He lifts a hand and gestures toward the house. “Either someone’s told you the place is haunted and you’re here to research a book, or you’ve been sent to report on the disappearance of yet another small Laurentian village that’s already ninety-nine and three-quarters percent dead.”

“Really? I thought it was unusually quiet even for a small village.”

“It is. And unless something happens to turn things around, it will soon get a whole lot quieter.”

Rather than confirm or deny his assumptions about my occupation, I file them away for possible future use. To pose as either a writer or an investigative journalist would work perfectly should the need arise for me to explain my presence. If I said I was writing a story about a dangerous criminal hiding out in the mountains, it would probably wipe the smile right off his face, but I’m not sure I want to do that. Just in case. Better to play Avoid Awkward Questions for now.

As for the house being haunted… Fragments of The Dream scurry through my mind, and I hesitate. I’m no longer perspiring, I’m shivering, as icy fingers execute a run down my spine. “It’s not really haunted, is it?”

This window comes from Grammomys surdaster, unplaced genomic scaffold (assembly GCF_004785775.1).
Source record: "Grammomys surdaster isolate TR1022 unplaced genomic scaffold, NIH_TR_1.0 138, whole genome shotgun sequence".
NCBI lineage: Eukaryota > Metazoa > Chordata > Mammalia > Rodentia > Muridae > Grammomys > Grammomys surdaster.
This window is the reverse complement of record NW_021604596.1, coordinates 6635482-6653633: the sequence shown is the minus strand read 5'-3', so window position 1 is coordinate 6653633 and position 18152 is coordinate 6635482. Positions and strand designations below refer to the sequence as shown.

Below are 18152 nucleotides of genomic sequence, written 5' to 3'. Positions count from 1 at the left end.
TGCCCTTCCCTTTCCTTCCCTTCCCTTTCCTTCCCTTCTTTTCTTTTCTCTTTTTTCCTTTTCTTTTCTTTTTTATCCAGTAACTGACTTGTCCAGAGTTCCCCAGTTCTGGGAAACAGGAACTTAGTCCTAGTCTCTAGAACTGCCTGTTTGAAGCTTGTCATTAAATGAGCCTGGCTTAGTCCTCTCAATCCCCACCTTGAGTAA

The man lifts his expensively clad shoulders in an expressive shrug. “Who knows? I’ve never seen anything. I don’t believe in ghosts or anything else that goes bump in the night, but I’m afraid some of the people who live here in the village do. No one’s lived here since the last owner died so probably all of them, if the truth be told.”

“Really? And who is supposed to be doing the haunting?”

“According to local legend, it’s old Mrs. Dupont’s ghost. She was the last person to live there.”

Mrs. Dupont?

By sheer force of will, I manage not to let him see my surprise at the mention of the Dupont name. I’d always thought my mom’s name was Maxine James—until the lawyer asked me for a copy of her birth certificate, and I discovered she was born Maxine Dupont in Montreal, Province of Quebec. I don’t know how Mom changed her name, bearing in mind she never married, and at the moment I don’t care. If this Mrs. Dupont is the old woman in my dream, it could mean we’re related...